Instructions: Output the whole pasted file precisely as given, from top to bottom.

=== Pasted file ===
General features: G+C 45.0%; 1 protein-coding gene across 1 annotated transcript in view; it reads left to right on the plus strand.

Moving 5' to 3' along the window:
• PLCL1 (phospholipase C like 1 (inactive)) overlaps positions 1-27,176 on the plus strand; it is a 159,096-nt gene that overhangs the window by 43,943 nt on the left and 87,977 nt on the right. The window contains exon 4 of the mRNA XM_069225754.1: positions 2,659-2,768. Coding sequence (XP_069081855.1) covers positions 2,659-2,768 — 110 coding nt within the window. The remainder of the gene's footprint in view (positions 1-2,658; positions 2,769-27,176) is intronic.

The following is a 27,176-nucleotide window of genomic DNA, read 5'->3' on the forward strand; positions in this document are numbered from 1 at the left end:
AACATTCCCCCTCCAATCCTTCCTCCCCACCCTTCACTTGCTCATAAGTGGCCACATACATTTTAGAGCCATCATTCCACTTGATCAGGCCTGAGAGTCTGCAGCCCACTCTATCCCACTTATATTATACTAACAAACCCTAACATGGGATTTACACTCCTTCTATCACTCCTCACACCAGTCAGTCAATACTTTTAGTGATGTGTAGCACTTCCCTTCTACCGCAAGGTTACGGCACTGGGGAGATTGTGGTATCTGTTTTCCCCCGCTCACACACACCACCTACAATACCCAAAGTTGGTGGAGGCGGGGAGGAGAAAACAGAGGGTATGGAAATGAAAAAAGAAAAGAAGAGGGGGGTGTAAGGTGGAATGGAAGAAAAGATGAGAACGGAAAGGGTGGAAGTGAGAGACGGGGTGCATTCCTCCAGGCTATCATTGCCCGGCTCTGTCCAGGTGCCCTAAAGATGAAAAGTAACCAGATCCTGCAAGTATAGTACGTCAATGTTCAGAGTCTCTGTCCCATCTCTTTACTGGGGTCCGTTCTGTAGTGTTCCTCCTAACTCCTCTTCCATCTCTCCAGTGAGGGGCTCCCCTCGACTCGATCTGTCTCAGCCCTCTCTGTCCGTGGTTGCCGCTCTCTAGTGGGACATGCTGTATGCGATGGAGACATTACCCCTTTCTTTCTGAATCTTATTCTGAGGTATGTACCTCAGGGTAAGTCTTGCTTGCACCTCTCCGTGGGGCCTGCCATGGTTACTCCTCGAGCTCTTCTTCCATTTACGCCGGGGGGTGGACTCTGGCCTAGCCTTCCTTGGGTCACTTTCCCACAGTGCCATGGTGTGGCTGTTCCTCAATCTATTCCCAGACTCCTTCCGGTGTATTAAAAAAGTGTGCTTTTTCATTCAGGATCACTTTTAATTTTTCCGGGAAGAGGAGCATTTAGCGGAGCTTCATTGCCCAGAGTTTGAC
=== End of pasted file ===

General features: G+C 45.0%; 1 protein-coding gene across 1 annotated transcript in view; it reads left to right on the plus strand.

Moving 5' to 3' along the window:
• PLCL1 (phospholipase C like 1 (inactive)) overlaps positions 1-27,176 on the plus strand; it is a 159,096-nt gene that overhangs the window by 43,943 nt on the left and 87,977 nt on the right. The window contains exon 4 of the mRNA XM_069225754.1: positions 2,659-2,768. Coding sequence (XP_069081855.1) covers positions 2,659-2,768 — 110 coding nt within the window. The remainder of the gene's footprint in view (positions 1-2,658; positions 2,769-27,176) is intronic.

The following is a 27,176-nucleotide window of genomic DNA, read 5'->3' on the forward strand; positions in this document are numbered from 1 at the left end:
AACATTCCCCCTCCAATCCTTCCTCCCCACCCTTCACTTGCTCATAAGTGGCCACATACATTTTAGAGCCATCATTCCACTTGATCAGGCCTGAGAGTCTGCAGCCCACTCTATCCCACTTATATTATACTAACAAACCCTAACATGGGATTTACACTCCTTCTATCACTCCTCACACCAGTCAGTCAATACTTTTAGTGATGTGTAGCACTTCCCTTCTACCGCAAGGTTACGGCACTGGGGAGATTGTGGTATCTGTTTTCCCCCGCTCACACACACCACCTACAATACCCAAAGTTGGTGGAGGCGGGGAGGAGAAAACAGAGGGTATGGAAATGAAAAAAGAAAAGAAGAGGGGGGTGTAAGGTGGAATGGAAGAAAAGATGAGAACGGAAAGGGTGGAAGTGAGAGACGGGGTGCATTCCTCCAGGCTATCATTGCCCGGCTCTGTCCAGGTGCCCTAAAGATGAAAAGTAACCAGATCCTGCAAGTATAGTACGTCAATGTTCAGAGTCTCTGTCCCATCTCTTTACTGGGGTCCGTTCTGTAGTGTTCCTCCTAACTCCTCTTCCATCTCTCCAGTGAGGGGCTCCCCTCGACTCGATCTGTCTCAGCCCTCTCTGTCCGTGGTTGCCGCTCTCTAGTGGGACATGCTGTATGCGATGGAGACATTACCCCTTTCTTTCTGAATCTTATTCTGAGGTATGTACCTCAGGGTAAGTCTTGCTTGCACCTCTCCGTGGGGCCTGCCATGGTTACTCCTCGAGCTCTTCTTCCATTTACGCCGGGGGGTGGACTCTGGCCTAGCCTTCCTTGGGTCACTTTCCCACAGTGCCATGGTGTGGCTGTTCCTCAATCTATTCCCAGACTCCTTCCGGTGTATTAAAAAAGTGTGCTTTTTCATTCAGGATCACTTTTAATTTTTCCGGGAAGAGGAGCATTTAGCGGAGCTTCATTGCCCAGAGTTTGAC